Exercise 49 – Design a product that prevents flat tires in cars.

Post and review answers and feedback to answers in the comments section of this post.

See also:

How to answer a product design question in a product manager job interview

List of product design questions for product manager job interviews

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Anonymous
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First, understand the meaning of “prevent flat tires”

The ways of preventing a flat tire are as follows
1. Prevent a sharp object from penetrating the material of the tire.
2. If an object does penetrate, the object is ejected and/or the tear is filled before the tire becomes flat.

Assume the interviewer asks me to go with 1.
Potential customers – Tire manufacturer, car manufacturer, end user.

The customer I will choose is a tire manufacturer. Makers of car tires fitting a variety of models from compacts to SUVs.

Tire manufacturer – needs to create new type of tires
Car manufacturer – Needs to adopt new tires based on risk and cost profile
End user – needs to buy these tires based on value.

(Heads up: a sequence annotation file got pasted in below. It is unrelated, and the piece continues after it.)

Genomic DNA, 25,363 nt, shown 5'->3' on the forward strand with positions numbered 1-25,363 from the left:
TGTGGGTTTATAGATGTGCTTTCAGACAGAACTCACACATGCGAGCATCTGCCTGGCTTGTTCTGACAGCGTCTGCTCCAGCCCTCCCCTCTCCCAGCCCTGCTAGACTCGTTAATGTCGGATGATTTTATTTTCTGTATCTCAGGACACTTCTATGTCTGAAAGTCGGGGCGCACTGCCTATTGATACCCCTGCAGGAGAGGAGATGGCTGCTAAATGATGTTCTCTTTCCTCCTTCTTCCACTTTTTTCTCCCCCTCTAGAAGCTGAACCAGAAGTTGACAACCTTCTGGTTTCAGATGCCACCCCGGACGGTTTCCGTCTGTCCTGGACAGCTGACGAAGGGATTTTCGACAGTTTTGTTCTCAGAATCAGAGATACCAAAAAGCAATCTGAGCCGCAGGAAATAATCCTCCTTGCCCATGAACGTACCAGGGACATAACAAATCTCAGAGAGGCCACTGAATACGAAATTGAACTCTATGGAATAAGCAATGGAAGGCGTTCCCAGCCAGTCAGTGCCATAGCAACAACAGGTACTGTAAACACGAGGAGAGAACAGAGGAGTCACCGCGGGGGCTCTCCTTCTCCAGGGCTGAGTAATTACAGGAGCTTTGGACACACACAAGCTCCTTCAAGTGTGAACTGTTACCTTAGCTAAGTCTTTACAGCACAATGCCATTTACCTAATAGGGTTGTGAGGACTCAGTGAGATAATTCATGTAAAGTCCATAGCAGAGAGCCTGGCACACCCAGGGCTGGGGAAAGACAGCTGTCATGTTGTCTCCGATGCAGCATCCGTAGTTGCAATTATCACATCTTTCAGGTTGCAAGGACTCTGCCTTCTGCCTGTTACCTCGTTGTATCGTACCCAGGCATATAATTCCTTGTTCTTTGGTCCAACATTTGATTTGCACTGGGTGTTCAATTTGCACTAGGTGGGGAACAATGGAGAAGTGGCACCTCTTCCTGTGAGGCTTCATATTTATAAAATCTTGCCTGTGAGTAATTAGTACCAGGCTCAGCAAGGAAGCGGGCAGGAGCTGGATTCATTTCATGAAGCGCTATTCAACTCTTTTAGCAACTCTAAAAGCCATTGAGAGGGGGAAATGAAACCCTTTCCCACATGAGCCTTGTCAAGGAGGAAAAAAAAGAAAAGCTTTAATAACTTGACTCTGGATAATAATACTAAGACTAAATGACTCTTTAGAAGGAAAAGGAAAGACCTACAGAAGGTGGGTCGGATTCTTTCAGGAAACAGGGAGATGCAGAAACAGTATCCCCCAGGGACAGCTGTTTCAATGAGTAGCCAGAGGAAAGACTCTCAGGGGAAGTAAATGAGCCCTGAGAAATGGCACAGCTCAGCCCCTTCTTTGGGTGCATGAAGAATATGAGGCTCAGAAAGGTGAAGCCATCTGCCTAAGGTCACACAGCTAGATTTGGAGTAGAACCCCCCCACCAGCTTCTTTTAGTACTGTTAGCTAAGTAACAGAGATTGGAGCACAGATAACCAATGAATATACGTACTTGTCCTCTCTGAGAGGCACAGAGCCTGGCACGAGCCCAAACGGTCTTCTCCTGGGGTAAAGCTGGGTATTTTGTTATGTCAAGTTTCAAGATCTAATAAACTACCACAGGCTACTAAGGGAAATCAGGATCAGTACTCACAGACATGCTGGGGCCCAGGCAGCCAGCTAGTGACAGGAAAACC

Potential causes/pain points for flat tires
1. sharp object penetrating tires
2. Car going over a bump at a great speed that compresses the tires and causing them to explode
3. Over inflation of tires
4. Heat

In addition the customer also needs to worry the cost of new technology. The range of tires that need to be produced.

Potential solutions
1. Solution could be using multiple layers of rubber and other material
2. Metallic tires
3. Graphite and other carbon based tires
4. (Magnetic) Levitation

The goal that I’m trying to optimize is prevent flats.
Prioritization
1. Medium Impact, L-cost, M-Risk – This solution is the least expensive, potentially, as this would need the least interaction with other players in the ecosystem. The idea is to have metal and other impenetrable materials between layers of rubber. However, this may not be fool proof, hence medium risk. Also, wear and tear analysis may need to be studied. Potentially least time to develop. Low risk toward heat issues. Over inflation risk is similar to current tires. Minimal change to existing technology and user behavior.